Monday, 4 May 2015

Review - The Enfield Haunting - part 1

Based on a true story. The Enfield Haunting portrays the 'true' events that occurred in 1977 - 1979 in an unassuming home in Enfield, North London.

Also known as the Enfield Poltergeist, it was widely publicized by newspapers and media at the time and investigated by Maurice  Gross (Timothy Spall)and Guy Lyon Playfair (Matthew Macfadyen) of the society for psychical research (SPR) as well as other researchers periodically, including the famed Ed Warren.

Hotly debated both then and now over the truth of the claims, Maurice Gross  asserts that much of the phenomena was indeed real.
However the activity, which revolved around a young girl Janet, was caught out on a few occasions faking incidents and seemed to enjoy the media attention.

The show does a great job at treading the line of portraying a clever, pre-pubescent girl who at times is in charge of her world and at others genuinely scared. According to theory, this is a prime environment for a poltergeist; the stress, frustration and sexual tension experienced by the youth (female especially) in some cases so extreme as to form physical or telekinetic activity.

The Enfield poltergeist however, may take some liberties with the original case study, such as showing an old man to be haunting the young girl, and the special connection formed between Maurice and Janet, which may be construed to muddy the facts of the activity.

This first episode deals with the set up of the family situation, single mother Peggy, daughters Janet (11) and Margret (13), sons Johnny (10) and Billy (7). We sense the tension in the mother having to raise the four children on her own after the father left (abandoned) and with Johnny having to go away to school due to 'behavioral issues'. Family life is strained, money is scarce and Janet even shares a bath with a slug in one scene.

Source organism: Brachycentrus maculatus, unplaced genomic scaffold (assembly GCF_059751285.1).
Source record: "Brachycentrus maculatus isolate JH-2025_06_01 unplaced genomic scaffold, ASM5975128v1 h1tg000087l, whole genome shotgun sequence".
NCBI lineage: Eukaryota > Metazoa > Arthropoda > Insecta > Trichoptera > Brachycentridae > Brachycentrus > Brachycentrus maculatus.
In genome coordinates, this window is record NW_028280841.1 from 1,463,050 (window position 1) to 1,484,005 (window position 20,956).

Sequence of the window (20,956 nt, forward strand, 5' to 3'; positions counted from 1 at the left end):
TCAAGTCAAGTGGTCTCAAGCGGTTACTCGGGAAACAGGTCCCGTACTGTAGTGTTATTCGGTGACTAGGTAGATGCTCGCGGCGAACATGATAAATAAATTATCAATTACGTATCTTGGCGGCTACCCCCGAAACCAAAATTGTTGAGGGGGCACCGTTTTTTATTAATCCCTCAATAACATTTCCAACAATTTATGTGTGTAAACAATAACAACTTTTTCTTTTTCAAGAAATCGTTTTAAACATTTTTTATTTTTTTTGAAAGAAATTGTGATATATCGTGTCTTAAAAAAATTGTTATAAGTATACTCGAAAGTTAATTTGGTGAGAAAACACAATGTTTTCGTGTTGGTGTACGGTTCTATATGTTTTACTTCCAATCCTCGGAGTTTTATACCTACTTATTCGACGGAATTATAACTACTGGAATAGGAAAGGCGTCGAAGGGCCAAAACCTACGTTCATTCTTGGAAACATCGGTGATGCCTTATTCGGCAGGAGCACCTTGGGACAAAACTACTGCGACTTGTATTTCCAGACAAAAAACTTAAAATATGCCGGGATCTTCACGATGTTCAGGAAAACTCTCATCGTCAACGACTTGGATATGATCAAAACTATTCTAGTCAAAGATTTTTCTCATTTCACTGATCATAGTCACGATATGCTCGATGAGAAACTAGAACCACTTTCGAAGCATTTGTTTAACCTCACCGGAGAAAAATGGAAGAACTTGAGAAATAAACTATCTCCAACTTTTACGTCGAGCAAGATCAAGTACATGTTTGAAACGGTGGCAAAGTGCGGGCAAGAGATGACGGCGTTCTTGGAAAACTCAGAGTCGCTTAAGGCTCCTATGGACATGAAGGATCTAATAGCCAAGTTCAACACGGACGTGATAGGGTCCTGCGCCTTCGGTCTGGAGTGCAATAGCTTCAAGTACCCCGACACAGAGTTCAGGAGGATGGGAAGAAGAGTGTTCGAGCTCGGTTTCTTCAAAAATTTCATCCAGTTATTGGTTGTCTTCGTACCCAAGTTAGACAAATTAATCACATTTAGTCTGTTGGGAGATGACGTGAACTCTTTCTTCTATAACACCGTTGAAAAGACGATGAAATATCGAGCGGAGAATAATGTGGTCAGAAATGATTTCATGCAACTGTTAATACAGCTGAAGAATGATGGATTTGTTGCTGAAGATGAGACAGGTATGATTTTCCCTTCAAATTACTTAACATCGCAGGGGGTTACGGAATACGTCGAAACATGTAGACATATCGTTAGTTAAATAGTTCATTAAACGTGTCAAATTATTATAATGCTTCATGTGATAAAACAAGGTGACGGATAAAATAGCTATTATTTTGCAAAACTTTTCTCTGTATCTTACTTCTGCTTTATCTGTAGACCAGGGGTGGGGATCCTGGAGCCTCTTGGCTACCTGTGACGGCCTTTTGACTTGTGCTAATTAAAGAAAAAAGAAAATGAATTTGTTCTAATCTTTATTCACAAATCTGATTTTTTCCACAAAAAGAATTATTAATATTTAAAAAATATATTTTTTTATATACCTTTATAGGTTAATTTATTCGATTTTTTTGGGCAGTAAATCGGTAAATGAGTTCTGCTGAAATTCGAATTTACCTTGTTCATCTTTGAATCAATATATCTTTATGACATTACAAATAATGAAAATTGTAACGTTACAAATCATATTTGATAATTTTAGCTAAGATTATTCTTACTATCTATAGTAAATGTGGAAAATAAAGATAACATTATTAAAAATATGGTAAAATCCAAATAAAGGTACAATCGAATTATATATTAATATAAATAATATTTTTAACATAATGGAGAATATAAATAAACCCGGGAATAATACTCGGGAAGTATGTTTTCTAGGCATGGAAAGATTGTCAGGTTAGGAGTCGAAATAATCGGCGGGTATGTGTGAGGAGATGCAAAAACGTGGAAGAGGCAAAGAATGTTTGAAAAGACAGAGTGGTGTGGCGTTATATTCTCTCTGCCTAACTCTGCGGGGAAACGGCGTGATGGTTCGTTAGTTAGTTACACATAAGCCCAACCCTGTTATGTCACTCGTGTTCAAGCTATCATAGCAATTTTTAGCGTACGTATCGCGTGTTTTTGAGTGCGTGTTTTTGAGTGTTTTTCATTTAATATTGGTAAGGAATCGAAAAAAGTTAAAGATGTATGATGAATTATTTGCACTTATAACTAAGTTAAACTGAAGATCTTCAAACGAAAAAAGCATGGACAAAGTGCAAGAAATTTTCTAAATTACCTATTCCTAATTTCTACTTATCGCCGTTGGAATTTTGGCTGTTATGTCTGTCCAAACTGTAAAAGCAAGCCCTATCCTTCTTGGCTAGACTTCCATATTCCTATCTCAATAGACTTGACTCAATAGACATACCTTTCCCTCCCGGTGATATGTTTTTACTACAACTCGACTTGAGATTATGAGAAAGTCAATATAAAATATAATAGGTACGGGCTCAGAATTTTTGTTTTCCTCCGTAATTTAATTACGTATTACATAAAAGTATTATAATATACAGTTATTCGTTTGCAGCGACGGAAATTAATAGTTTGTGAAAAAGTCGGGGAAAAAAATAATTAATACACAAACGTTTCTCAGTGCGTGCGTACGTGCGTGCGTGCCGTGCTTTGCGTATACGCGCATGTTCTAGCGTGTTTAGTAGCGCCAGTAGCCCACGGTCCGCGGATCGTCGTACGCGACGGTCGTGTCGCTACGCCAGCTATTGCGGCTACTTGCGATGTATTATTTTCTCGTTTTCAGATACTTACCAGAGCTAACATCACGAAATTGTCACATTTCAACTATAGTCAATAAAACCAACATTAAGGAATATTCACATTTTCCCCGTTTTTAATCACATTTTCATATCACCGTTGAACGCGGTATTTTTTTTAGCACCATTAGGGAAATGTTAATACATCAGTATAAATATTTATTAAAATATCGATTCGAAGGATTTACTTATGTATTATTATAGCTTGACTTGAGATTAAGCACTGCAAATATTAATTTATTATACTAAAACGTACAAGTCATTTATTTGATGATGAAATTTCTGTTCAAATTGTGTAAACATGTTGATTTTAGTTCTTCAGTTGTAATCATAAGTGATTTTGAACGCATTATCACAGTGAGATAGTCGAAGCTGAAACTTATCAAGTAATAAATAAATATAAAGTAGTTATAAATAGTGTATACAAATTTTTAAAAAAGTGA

After the girls experience some knocking sounds in their room, mother Peggy and brother Billy arrive in time to see a chest of drawers slide towards them on its own.
Just after this Maurice arrives at the home after being contacted by the SPR. He is met by two newspaper men who claim to have caught pictures of objects flying across the room. They tell Maurice that a police woman came to see what the disturbance was and witnessed a chair moving on its own; she left without further ado [Short of arresting the chair for being an unlicensed vehicle I guess there's not much they can do about poltergeists].

It's not long before the first newspaper article comes out and we witness Janet being bullied at school over it, and yet another stress we are privy to in her life; her older sister watches but does nothing to help.
The article draws attention to the family and very soon the SPR sends along Guy Lyon Playfair to help downplay the events occurring in the home lest it bring the society into disrepute. Janet takes an instant disliking to him.

We witness through the episode some of the events that are documented: marbles flying across the lounge, a teapot smashing on the floor and to finish off - Janet being tangled up in her drapes by the neck. The episode ends when Guy Lyon rushes into the room to untangle her and is thrown up to the ceiling.

Although I'm glad that this story has been made into a new production for us to watch, I am wary that for the want of drama and interest things will be (and have been) added in for pure effect. Such as the inclusion of the 'Old Man' that Janet fears she bought home from the cemetery and the addition of Maurice's wife having an affair (to what end this aids the plot we are yet to discover). For the most part it is covering the events in succession, but I'm sure as the parts progress we will get a bit wild with the truth.
The real truth however, is still yet to be discovered, I just hope they leave it open ended enough to satisfy the appetites of believers and skeptics alike.  

For an account of the REAL STORY click here

1 comment:

  1. I have read the true story and yes it was interesting.